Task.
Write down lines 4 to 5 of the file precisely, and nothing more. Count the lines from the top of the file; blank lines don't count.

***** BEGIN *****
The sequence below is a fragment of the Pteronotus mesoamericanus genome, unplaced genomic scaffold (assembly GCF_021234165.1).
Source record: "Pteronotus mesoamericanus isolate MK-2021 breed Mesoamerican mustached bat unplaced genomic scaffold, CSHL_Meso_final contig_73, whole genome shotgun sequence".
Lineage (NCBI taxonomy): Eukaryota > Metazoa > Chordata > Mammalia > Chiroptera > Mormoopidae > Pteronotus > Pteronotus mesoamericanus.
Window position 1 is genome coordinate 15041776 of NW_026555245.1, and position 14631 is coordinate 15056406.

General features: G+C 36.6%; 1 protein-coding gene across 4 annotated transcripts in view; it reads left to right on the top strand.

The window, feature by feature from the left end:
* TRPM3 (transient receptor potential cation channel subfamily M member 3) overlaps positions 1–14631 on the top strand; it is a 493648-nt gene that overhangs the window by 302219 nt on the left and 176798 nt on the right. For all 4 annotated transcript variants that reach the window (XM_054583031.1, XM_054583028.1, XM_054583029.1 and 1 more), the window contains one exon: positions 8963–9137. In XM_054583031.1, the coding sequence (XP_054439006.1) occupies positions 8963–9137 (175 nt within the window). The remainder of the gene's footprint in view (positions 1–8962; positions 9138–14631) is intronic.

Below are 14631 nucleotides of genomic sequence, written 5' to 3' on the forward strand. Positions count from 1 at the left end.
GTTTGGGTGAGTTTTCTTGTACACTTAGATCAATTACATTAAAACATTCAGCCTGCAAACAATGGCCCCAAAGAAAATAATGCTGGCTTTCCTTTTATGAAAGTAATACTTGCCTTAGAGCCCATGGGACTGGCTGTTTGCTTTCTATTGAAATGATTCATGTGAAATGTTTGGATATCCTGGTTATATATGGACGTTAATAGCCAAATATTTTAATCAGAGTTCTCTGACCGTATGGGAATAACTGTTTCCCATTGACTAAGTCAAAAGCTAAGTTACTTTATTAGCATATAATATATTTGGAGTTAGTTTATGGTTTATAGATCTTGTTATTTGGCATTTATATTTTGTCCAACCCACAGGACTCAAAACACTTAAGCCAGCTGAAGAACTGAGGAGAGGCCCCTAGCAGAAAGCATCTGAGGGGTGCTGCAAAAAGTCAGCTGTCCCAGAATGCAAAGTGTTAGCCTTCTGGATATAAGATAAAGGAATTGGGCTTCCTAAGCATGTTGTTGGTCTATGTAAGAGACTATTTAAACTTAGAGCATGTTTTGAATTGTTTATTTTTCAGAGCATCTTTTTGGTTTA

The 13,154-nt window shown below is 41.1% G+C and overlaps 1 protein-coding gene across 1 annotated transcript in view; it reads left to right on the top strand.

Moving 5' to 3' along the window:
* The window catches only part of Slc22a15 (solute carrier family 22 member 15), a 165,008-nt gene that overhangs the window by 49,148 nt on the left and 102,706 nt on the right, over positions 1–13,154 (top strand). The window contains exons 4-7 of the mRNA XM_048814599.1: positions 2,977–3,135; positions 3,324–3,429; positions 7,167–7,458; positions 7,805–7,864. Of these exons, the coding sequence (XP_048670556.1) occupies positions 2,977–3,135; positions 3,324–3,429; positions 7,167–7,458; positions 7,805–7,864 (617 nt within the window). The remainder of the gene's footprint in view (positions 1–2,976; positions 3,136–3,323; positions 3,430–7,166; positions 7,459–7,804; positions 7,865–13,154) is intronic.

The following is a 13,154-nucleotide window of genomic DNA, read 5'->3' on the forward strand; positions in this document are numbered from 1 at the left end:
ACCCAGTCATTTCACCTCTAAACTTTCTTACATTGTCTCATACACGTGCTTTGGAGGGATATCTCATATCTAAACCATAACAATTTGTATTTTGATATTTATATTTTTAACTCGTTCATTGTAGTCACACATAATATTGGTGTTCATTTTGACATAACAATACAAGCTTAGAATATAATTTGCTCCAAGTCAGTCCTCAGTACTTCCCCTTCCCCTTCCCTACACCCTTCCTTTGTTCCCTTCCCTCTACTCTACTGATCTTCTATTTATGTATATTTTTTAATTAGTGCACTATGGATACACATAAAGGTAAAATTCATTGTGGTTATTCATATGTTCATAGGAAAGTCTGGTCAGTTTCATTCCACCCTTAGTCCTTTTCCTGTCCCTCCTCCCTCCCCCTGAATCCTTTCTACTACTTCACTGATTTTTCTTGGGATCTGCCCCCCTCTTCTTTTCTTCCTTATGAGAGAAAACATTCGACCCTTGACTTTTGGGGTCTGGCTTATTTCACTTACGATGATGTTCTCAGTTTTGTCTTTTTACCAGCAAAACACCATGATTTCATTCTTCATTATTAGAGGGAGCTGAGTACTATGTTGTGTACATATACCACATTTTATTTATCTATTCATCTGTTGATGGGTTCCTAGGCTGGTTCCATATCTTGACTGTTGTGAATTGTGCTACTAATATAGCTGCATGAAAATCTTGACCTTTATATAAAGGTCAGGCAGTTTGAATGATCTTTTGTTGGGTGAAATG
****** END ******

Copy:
Window position 1 is genome coordinate 15041776 of NW_026555245.1, and position 14631 is coordinate 15056406.

General features: G+C 36.6%; 1 protein-coding gene across 4 annotated transcripts in view; it reads left to right on the top strand.